"Carte d'un Tres Grand Pais Nouvellement Decouvert dans l'Amerique Septentrionale Entre le Nouveau Mexique et la Mer Glaciale…", Hennepin, Louis de (Fr.)
Subject: Colonial North America
Period: 1704 (dated)
Publication: Nouvelle Decouverte…
Color: Black & White
17.8 x 15 inches
45.2 x 38.1 cm
This significant map of eastern North America focuses on the region of French influence in North America. It is most notable for its depiction of the river and lake routes into the interior and the Great Lakes region, particularly the delineation of Lakes Superior, Michigan and Huron, which are a marked improvement over Sanson's maps. Even with these improvements, the lack of accuracy is very evident; the lakes are enlarged and exaggerated, Hudson Bay is too far to the east and the Mississippi River too far to the west with its mouth in what is present-day Texas. This example is the third state (Burden), published by Pierre Van der Aa.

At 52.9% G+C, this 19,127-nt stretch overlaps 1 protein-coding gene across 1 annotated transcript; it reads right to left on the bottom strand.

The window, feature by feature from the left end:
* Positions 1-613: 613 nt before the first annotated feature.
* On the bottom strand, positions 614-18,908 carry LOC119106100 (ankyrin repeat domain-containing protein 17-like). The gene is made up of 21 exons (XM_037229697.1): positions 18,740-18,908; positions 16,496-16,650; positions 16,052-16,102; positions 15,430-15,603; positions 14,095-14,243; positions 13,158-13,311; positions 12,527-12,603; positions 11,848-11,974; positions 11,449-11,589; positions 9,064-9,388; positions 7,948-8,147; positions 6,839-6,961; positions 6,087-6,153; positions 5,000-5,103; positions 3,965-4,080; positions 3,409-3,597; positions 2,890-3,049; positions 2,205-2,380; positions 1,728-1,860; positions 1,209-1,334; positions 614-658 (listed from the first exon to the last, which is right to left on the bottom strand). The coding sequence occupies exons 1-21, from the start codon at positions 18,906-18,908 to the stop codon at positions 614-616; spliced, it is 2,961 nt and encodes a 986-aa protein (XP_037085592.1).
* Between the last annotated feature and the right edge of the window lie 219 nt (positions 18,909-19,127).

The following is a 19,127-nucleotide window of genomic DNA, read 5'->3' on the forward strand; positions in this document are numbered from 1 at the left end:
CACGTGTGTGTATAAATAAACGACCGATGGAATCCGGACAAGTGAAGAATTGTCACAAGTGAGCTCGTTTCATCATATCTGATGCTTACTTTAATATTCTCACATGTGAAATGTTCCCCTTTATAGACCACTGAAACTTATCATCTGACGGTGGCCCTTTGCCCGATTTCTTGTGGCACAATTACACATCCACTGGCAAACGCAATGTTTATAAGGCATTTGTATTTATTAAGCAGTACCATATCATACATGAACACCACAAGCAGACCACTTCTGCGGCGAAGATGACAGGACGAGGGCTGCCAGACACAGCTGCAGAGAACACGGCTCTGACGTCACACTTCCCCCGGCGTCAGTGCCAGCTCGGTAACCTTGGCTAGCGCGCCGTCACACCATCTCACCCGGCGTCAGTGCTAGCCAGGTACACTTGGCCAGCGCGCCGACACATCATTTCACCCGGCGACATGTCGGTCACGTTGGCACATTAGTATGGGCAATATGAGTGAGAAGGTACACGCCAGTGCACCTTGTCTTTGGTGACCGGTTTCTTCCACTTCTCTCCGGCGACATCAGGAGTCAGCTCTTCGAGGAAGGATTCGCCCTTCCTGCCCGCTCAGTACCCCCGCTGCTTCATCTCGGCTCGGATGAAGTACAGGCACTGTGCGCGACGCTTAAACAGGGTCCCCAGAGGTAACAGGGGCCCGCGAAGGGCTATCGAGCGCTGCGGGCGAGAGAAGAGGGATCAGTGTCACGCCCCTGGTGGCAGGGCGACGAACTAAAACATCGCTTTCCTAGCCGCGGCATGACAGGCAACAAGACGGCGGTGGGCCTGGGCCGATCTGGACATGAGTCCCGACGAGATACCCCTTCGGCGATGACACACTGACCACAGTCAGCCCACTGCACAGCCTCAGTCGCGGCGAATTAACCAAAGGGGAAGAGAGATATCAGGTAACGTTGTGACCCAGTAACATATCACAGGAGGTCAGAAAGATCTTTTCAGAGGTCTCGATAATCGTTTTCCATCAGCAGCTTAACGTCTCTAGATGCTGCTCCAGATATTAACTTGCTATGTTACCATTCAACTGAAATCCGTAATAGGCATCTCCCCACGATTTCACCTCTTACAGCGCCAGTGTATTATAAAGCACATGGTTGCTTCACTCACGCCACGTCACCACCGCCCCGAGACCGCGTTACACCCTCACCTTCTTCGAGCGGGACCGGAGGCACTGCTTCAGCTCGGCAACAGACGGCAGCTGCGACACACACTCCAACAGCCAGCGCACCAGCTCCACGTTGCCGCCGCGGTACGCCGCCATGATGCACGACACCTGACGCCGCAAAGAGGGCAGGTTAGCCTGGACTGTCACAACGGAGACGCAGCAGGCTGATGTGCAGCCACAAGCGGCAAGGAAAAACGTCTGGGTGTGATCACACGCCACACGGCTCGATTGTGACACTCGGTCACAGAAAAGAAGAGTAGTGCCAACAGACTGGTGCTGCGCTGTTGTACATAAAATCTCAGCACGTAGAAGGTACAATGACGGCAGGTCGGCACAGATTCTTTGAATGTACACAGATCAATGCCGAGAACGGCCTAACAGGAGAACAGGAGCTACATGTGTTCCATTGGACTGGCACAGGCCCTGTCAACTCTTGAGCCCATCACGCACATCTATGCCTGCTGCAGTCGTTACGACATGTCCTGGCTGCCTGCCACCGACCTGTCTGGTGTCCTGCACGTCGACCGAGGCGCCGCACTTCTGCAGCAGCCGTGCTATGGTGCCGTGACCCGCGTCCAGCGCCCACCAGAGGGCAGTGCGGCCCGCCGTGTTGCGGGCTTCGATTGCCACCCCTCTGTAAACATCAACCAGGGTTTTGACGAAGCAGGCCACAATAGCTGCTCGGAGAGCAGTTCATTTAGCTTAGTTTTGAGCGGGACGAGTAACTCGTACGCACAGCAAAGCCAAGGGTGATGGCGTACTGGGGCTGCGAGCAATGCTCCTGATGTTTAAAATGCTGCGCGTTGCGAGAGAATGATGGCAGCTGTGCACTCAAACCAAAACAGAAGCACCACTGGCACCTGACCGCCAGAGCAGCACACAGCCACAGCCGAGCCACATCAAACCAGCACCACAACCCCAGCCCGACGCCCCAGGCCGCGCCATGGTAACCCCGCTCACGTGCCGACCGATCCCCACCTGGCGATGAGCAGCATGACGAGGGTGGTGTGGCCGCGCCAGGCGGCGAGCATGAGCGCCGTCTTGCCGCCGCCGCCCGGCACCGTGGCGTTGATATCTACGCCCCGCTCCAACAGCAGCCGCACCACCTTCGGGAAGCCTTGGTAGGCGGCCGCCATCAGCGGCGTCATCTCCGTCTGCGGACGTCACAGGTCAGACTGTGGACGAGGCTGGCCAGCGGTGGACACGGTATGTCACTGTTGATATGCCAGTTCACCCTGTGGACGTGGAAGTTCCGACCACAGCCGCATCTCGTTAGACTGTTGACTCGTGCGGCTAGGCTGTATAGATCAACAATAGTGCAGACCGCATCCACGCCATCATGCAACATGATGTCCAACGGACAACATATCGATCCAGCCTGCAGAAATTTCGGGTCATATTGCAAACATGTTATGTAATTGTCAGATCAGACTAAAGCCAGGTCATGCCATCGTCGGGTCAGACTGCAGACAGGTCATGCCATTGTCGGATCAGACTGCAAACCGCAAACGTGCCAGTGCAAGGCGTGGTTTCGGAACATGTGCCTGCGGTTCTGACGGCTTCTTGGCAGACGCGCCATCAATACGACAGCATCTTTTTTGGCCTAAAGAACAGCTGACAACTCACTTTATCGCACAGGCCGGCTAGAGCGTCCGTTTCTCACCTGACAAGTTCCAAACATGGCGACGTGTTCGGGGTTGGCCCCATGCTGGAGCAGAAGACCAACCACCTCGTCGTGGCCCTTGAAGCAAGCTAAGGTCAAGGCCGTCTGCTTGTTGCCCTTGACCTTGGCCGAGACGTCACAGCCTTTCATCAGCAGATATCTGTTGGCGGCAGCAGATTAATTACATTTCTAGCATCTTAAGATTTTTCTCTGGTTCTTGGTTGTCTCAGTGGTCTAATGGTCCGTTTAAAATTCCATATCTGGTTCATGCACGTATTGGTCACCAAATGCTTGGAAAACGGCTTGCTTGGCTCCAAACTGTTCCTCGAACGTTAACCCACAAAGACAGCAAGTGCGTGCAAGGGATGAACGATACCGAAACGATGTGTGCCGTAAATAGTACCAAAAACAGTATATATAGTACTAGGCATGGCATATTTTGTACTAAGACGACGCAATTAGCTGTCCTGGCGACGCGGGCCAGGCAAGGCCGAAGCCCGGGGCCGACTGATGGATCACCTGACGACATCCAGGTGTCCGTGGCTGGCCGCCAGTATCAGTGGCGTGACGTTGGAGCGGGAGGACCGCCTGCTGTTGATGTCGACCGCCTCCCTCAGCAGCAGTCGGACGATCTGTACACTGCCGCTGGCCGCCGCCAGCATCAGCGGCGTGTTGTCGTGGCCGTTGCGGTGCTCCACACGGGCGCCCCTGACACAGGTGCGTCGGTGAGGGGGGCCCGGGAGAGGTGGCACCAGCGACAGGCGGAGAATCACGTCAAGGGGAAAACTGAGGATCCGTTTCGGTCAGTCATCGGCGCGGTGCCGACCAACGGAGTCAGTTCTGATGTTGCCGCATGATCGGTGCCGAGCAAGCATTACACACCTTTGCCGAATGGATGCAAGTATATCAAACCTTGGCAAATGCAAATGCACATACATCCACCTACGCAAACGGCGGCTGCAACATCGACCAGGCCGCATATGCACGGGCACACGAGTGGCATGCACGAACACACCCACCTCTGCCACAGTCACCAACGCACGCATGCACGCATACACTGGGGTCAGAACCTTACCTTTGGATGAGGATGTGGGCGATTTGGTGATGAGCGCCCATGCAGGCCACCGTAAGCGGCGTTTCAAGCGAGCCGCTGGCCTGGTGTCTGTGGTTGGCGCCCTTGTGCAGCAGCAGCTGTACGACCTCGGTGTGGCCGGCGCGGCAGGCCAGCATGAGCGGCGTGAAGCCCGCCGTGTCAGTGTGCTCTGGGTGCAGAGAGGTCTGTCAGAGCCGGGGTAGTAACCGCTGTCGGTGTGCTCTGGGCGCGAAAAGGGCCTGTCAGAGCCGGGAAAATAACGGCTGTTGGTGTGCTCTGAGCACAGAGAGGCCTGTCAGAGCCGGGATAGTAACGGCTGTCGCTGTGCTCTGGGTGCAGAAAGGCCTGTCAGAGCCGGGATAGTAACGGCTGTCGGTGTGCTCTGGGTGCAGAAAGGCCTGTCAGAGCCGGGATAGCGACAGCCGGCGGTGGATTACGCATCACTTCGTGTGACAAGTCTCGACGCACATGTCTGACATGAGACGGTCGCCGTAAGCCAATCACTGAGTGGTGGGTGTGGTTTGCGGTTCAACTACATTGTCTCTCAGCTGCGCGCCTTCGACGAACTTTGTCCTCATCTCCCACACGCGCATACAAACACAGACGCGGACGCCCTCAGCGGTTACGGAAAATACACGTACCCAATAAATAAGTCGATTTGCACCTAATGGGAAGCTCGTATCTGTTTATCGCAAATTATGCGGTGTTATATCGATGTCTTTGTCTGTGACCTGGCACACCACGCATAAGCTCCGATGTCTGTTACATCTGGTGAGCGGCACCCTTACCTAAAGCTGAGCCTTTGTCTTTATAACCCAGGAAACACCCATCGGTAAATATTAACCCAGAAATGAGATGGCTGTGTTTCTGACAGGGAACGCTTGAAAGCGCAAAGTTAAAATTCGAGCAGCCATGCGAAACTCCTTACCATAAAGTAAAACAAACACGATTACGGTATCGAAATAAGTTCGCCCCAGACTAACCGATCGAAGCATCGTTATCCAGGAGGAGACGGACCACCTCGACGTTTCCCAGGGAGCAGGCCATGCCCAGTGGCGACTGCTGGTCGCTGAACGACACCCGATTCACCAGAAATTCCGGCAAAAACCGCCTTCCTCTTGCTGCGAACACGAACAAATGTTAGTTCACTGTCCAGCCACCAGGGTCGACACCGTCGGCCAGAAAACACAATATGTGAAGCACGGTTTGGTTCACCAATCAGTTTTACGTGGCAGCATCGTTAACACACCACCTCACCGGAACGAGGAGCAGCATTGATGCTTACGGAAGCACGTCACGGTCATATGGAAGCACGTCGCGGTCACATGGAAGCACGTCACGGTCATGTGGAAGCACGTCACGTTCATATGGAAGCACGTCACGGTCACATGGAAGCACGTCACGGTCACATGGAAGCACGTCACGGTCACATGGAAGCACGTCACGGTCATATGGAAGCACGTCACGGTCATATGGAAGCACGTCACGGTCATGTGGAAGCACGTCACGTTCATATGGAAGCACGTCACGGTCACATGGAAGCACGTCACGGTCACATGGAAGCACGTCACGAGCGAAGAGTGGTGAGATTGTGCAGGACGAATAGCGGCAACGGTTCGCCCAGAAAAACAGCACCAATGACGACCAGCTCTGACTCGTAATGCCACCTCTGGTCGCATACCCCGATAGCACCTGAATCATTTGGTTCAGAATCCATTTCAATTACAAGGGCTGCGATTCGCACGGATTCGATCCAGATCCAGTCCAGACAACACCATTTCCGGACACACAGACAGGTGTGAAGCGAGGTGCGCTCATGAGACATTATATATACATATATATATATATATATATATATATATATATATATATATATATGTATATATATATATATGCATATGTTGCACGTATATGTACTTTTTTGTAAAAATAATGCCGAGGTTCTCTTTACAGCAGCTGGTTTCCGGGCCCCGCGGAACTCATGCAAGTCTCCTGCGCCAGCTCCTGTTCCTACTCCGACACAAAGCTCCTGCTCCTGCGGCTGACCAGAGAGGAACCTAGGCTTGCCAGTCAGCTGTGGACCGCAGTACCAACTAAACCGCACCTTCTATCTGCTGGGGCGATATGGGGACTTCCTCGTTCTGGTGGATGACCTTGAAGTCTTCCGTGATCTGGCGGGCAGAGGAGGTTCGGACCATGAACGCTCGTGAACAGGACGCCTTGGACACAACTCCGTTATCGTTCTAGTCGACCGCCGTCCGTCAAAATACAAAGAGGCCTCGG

Louis de Hennepin, a Franciscan missionary, accompanied LaSalle in the explorations of the Upper Mississippi. After LaSalle returned for additional supplies, Hennepin and his party were captured by Sioux Indians. While traveling with the Indians, Hennepin discovered the falls where Minneapolis now stands and named them St. Anthony Falls, in honor of his patron saint. Rescued in 1681 by Sieur du Luth (Duluth), Hennepin returned to Europe where he published accounts of his journey with some embellishments, including a claim that he preceded LaSalle to the upper Mississippi.
References: Burden #739; McCorkle #697.3; Karpinski, pp. 118-123.
Issued folding, now flattened and professionally backed with light Japanese tissue with the bottom margin extended to better accommodate framing.